Hupp et al. [109] investigated the ring opening of styrene oxide by trimethylsilylazide (TMSN3) catalyzed by ZnAl-RPM and other MOFs of this family (M2 = Zn(II), 2H+, Sn(IV), and Co(III)). The conversion of styrene to the azide is 60%, with selectivity for the less hindered product (Figure 13). Other RPMs bearing free base, zinc, cobalt, or tin dipyridyl porphyrin do not catalyze epoxide ring opening (conversion between zero and 6%); only aluminum can accomplish adequate opening, because this reaction depends on strong acid catalysis. The presence of axial ligands in the tin porphyrin can inactivate sites that catalyze the reaction, accounting for the low conversion [109]. Results with free base and zinc porphyrin dismisses the hypothesis that Zn2 paddlewheel clusters are catalytically active during the reaction; indeed, the core of active sites lies on [(dipyridylbispentafluorophenyl)porphyrin] only.
Figure 13. Ring opening of styrene oxide catalyzed by ZnAl-RPM.
Figure 13. Ring opening of styrene oxide catalyzed by ZnAl-RPM.
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5. Conclusions

Metalloporphyrins are versatile molecules with different functions in biological systems. Moreover, they act as efficient and selective catalysts in various chemical reactions, which has inspired various research groups in the area of catalysis to evaluate the activity of these complexes in a number of catalytic systems.
Researchers started by investigating the use of metalloporphyrins as catalysts in oxidation reactions conducted in homogeneous media. Significant results led them to synthesize more robust structures that resisted the oxidizing conditions of the catalytic reactions. Attention was also devoted to the proper choice of metal and oxygen donor.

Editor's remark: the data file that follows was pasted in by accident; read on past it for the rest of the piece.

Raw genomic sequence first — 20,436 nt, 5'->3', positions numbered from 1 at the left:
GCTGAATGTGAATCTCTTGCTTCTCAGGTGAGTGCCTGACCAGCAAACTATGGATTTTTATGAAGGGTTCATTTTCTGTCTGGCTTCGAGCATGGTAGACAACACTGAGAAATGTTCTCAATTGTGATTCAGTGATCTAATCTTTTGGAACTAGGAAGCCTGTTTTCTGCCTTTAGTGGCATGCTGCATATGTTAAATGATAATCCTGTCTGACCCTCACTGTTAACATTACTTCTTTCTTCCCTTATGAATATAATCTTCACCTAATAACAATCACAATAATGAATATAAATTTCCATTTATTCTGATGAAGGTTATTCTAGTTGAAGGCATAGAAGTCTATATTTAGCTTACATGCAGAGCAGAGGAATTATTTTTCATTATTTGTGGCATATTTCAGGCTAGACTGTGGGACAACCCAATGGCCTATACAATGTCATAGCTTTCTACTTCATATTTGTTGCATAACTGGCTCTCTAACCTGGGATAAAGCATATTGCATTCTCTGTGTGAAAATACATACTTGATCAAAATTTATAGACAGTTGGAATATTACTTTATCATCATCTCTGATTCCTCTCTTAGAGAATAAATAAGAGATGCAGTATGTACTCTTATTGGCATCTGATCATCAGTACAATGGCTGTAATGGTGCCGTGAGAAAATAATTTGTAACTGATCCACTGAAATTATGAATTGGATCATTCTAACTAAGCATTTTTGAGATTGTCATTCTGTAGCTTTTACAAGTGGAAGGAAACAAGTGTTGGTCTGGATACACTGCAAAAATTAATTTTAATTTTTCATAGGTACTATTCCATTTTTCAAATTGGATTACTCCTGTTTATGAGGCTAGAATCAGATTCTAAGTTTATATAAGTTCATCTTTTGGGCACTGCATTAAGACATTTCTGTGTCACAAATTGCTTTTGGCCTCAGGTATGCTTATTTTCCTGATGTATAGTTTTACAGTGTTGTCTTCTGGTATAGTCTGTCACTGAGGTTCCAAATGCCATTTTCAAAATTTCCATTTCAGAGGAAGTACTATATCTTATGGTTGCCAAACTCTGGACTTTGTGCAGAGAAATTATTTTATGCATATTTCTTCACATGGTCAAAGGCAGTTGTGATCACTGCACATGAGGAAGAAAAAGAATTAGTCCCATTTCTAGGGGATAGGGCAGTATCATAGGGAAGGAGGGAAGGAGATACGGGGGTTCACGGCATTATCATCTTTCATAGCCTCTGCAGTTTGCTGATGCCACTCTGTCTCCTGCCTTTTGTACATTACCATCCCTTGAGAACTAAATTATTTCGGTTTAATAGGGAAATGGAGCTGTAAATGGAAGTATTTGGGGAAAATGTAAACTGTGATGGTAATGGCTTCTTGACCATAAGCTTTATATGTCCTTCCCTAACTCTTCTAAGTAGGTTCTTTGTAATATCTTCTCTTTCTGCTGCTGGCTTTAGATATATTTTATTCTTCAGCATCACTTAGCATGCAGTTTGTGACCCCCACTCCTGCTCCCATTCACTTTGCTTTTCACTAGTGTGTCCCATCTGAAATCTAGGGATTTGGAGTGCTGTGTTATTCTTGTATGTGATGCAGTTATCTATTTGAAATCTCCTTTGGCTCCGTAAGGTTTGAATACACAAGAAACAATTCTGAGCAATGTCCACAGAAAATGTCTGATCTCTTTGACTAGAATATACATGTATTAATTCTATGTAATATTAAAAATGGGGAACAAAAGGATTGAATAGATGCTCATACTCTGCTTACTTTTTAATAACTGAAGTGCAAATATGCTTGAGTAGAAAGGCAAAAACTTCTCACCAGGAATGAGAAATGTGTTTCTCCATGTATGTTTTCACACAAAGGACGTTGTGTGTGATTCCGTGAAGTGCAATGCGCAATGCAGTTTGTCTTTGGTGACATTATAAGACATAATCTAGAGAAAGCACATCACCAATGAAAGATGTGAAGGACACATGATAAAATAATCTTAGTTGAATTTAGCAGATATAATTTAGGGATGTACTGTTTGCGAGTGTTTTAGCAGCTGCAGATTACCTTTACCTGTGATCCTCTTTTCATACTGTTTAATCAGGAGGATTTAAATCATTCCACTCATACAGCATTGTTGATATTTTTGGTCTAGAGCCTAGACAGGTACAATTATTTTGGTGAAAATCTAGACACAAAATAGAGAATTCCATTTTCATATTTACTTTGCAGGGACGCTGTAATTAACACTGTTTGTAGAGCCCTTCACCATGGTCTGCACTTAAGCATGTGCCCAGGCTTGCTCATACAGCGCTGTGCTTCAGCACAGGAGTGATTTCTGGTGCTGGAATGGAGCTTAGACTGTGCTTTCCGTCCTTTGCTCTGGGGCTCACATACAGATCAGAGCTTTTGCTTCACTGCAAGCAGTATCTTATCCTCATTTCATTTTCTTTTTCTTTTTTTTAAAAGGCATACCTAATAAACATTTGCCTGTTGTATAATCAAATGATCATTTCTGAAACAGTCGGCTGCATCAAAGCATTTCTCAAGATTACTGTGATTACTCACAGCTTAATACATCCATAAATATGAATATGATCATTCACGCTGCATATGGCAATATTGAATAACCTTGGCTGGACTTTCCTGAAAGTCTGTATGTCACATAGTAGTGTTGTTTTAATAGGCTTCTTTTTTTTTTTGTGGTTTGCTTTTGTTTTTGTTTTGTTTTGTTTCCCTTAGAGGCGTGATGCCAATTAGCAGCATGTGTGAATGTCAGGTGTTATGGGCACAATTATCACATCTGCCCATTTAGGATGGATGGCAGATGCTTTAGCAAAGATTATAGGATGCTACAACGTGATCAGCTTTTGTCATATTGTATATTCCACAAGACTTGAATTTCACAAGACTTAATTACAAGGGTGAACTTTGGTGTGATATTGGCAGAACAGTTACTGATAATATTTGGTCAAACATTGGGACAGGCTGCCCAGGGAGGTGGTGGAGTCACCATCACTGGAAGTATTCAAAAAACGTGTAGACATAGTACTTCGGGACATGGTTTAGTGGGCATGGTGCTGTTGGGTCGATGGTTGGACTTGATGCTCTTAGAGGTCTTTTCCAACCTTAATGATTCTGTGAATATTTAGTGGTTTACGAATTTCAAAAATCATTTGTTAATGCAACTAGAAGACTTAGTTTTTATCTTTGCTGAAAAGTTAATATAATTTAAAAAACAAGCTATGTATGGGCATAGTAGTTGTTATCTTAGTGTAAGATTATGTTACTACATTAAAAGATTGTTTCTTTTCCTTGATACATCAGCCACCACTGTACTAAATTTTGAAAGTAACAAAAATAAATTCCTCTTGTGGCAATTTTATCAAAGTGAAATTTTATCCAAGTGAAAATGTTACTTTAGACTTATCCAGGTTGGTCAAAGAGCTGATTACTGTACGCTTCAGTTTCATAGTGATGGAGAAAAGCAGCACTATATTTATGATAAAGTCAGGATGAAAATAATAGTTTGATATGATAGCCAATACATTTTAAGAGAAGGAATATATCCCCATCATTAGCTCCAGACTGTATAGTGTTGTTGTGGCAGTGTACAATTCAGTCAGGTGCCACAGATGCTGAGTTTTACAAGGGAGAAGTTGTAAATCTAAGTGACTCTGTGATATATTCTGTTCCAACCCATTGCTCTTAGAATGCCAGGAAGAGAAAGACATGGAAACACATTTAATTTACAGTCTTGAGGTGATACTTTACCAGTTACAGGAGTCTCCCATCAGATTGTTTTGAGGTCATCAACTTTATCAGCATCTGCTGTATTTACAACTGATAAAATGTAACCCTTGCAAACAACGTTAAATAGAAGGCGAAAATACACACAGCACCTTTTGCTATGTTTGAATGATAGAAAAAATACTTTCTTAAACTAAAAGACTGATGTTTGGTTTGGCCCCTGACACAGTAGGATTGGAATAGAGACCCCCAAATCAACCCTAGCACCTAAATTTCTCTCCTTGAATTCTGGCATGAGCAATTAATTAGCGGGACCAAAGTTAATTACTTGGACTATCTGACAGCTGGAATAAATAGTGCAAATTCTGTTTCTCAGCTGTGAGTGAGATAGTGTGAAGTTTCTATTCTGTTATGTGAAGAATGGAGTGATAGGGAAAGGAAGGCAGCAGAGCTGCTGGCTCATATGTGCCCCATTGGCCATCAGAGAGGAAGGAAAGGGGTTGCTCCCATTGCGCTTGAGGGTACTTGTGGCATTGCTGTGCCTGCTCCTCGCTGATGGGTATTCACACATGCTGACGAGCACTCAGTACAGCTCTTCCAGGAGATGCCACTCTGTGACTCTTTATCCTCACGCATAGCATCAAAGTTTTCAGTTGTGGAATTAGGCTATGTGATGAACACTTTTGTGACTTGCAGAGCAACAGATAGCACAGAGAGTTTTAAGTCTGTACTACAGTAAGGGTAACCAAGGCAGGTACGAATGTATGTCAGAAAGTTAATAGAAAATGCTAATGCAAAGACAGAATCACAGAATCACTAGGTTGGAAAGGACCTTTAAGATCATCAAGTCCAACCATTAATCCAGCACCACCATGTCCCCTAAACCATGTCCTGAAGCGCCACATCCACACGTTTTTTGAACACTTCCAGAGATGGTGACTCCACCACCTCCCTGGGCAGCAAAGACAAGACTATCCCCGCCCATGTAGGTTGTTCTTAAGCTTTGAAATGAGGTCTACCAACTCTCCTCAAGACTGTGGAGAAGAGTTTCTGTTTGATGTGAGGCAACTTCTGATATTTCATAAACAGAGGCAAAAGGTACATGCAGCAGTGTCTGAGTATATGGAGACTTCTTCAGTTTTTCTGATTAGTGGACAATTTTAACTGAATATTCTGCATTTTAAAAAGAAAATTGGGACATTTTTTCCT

Immobilization of these complexes onto rigid, inert, and robust support solids paved the way for heterogeneous processes with technological applications—it was possible to recycle and reuse the developed catalytic solids, allowing for their application in larger scale.
A newer strategy was adopted with a view to using this valuable and versatile molecule in economically viable heterogeneous catalytic processes in the future: preparing new materials based on the catalytically active molecule only, such as coordination polymers (CP) and metal-organic frameworks (MOFs). These solids are good candidates as catalysts of heterogeneous processes as opposed to the materials based on dilution and immobilization of the catalyst.
In this mini-review, we have provided a brief bibliography of the efforts recently dedicated to the development of MOFs bearing metalloporphyrins as building blocks. We have reviewed some synthetic approaches and the application of MOFs in catalysis.
In the light of the manuscripts reviewed here, it is clear that the last two decades have seen many efforts toward the preparation and characterization (hard phase) of solids of this interesting family of compounds as well as the use of MOFs in productive, efficient, and recyclable catalytic processes.